Chemicals In Baby Bottles Linked To Obesity
A chemical found commonly in the linings of soft drink containers, baby bottles, sippy cups, and various other food packaging could be contributing to the childhood obesity epidemic, according to an article in the US News. The U.S. Food and Drug Administration recently passed a ban on the usage of bisphenol A (BPA) in products for babies, but it remains in many containers used by young children and teenagers.
Children, Teens Still Exposed To Harmful Chemical
- BPA has been found to increase the risk for adult obesity and heart disease.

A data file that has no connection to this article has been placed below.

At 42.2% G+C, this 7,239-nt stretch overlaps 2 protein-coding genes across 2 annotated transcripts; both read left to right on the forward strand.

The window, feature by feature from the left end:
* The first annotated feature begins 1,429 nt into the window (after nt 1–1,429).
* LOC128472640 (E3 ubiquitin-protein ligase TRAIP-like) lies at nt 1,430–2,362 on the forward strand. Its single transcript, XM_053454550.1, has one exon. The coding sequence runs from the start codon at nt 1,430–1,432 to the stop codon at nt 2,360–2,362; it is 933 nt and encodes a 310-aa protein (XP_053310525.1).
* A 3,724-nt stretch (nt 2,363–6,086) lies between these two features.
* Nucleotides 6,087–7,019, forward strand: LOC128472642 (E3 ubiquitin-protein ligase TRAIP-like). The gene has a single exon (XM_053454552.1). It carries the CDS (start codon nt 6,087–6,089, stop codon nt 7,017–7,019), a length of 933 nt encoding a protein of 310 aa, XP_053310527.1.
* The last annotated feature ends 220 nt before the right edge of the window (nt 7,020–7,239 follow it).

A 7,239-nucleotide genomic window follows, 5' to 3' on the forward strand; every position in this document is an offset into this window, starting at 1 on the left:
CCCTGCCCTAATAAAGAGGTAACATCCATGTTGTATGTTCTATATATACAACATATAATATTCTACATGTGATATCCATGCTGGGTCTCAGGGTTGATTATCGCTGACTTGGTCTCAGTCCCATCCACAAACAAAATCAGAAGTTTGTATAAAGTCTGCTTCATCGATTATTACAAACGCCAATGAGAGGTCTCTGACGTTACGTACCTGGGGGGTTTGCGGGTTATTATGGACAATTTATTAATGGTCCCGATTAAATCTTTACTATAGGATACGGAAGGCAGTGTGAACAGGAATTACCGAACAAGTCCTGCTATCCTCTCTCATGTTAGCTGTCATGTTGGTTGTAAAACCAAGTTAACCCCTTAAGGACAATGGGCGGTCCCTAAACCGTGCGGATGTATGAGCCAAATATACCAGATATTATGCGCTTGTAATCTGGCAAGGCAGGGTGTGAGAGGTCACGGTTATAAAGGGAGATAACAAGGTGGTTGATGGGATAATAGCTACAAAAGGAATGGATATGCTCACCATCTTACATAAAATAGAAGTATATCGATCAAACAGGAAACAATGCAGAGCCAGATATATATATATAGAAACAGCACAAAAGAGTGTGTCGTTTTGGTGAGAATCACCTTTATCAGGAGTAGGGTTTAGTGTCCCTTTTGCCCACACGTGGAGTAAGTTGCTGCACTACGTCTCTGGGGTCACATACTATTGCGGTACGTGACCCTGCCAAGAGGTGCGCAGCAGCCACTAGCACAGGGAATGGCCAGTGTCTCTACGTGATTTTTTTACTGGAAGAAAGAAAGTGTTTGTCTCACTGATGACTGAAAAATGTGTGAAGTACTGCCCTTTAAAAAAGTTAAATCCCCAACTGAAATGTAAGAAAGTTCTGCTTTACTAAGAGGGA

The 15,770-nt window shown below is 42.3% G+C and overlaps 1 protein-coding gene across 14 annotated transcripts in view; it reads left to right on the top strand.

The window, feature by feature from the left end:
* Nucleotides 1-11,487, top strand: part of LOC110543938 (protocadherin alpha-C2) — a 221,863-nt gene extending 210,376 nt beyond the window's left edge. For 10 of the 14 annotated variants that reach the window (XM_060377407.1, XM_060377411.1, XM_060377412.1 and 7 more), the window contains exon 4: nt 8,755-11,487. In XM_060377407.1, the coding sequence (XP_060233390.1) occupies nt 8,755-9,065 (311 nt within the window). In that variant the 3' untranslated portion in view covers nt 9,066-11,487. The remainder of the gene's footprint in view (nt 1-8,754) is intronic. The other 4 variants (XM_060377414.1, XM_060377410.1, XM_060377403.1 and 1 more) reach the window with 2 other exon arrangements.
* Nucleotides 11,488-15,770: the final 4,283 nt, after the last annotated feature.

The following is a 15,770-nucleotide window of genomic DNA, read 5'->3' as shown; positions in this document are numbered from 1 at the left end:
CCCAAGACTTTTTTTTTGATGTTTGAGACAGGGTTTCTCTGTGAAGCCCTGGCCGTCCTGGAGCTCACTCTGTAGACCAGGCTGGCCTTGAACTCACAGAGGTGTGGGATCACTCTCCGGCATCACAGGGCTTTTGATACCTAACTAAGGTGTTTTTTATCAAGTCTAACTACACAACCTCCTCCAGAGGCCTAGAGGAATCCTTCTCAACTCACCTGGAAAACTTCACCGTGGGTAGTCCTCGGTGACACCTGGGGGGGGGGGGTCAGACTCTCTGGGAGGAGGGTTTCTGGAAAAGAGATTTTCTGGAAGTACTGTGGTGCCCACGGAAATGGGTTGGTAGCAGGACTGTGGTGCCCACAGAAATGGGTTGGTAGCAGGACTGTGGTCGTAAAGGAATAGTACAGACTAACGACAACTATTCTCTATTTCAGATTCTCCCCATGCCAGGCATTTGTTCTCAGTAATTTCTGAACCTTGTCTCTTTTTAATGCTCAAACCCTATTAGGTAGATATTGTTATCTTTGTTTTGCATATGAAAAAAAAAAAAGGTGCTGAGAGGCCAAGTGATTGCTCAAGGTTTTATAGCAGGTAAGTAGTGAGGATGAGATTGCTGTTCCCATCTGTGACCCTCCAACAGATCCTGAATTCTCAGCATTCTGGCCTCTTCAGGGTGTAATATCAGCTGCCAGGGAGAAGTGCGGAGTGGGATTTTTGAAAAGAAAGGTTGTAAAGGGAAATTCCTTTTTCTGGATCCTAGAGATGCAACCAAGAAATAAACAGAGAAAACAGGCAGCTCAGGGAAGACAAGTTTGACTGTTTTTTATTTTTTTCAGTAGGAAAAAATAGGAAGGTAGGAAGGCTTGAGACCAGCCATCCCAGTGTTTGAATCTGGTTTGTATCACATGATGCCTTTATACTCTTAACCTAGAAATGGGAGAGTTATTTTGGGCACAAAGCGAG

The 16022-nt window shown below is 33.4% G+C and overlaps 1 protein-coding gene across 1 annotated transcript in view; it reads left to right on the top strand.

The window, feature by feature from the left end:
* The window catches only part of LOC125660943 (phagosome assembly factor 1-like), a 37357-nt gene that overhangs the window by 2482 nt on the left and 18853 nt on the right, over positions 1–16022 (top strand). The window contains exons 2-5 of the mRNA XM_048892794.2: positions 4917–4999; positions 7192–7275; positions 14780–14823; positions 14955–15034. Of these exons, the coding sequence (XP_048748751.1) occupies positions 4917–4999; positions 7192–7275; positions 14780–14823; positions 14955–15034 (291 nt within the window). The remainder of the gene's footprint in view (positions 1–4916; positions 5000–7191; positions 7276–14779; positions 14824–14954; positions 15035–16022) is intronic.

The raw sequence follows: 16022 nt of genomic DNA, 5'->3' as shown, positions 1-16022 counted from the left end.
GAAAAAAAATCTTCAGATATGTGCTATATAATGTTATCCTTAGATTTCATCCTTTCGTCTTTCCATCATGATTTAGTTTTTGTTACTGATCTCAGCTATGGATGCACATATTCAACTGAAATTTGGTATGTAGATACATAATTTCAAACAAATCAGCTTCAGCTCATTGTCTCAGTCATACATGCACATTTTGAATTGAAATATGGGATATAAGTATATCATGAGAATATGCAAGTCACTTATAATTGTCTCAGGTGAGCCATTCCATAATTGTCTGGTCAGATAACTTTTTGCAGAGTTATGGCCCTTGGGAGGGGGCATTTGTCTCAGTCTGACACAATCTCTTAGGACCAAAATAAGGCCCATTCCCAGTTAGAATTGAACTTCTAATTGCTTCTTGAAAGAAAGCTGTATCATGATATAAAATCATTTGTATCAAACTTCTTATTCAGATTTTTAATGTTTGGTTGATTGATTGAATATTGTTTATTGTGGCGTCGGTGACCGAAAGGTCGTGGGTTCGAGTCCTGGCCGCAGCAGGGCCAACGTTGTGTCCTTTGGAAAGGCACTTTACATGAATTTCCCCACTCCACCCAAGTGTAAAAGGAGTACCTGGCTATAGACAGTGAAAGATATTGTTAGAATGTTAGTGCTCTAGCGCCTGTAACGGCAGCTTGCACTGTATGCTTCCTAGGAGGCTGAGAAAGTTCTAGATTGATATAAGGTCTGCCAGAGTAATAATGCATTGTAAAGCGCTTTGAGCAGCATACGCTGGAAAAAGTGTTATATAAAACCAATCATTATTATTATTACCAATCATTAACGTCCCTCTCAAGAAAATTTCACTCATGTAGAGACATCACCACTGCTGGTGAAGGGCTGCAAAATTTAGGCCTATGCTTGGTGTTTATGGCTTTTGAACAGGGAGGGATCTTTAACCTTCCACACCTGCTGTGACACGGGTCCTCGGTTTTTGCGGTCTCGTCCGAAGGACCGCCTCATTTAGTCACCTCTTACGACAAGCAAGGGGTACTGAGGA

- It acts as a hormone, estrogen, affecting the body’s fat cells and causing hormonal imbalances.
- There are readily available and viable alternatives to BPA, but BPA is found nearly everywhere in food packaging.
- In the study, BPA exposure was found in those children with the highest obesity rates.
Linking Side Effects Inconclusive
- Several studies seem to contradict each other. In examinations of laboratory animals, those exposed to BPA were not consistently overweight.
- Studies in humans found that white children exposed to higher concentrations of BPA were at higher risk for obesity than those with little or no exposure.
- With so many questions about BPA, the FDA might re-evaluate its stance on banning BPA from food products.
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